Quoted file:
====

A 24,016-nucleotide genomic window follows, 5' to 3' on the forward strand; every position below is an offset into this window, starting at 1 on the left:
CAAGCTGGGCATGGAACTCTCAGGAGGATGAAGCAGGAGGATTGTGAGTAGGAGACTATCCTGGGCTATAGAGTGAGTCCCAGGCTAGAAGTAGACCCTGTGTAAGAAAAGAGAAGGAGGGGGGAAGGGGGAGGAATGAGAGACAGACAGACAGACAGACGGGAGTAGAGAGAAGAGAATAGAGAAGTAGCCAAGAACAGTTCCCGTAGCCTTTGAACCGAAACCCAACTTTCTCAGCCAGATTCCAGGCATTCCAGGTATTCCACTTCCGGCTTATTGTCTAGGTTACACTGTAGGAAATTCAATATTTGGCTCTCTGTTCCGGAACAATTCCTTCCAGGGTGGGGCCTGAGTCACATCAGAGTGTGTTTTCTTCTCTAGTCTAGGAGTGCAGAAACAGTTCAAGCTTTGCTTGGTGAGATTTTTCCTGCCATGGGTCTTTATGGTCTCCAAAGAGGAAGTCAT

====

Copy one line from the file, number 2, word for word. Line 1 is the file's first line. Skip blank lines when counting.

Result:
CAAGCTGGGCATGGAACTCTCAGGAGGATGAAGCAGGAGGATTGTGAGTAGGAGACTATCCTGGGCTATAGAGTGAGTCCCAGGCTAGAAGTAGACCCTGTGTAAGAAAAGAGAAGGAGGGGGGAAGGGGGAGGAATGAGAGACAGACAGACAGACAGACGGGAGTAGAGAGAAGAGAATAGAGAAGTAGCCAAGAACAGTTCCCGTAGCCTTTGAACCGAAACCCAACTTTCTCAGCCAGATTCCAGGCATTCCAGGTATTCCACTTCCGGCTTATTGTCTAGGTTACACTGTAGGAAATTCAATATTTGGCTCTCTGTTCCGGAACAATTCCTTCCAGGGTGGGGCCTGAGTCACATCAGAGTGTGTTTTCTTCTCTAGTCTAGGAGTGCAGAAACAGTTCAAGCTTTGCTTGGTGAGATTTTTCCTGCCATGGGTCTTTATGGTCTCCAAAGAGGAAGTCAT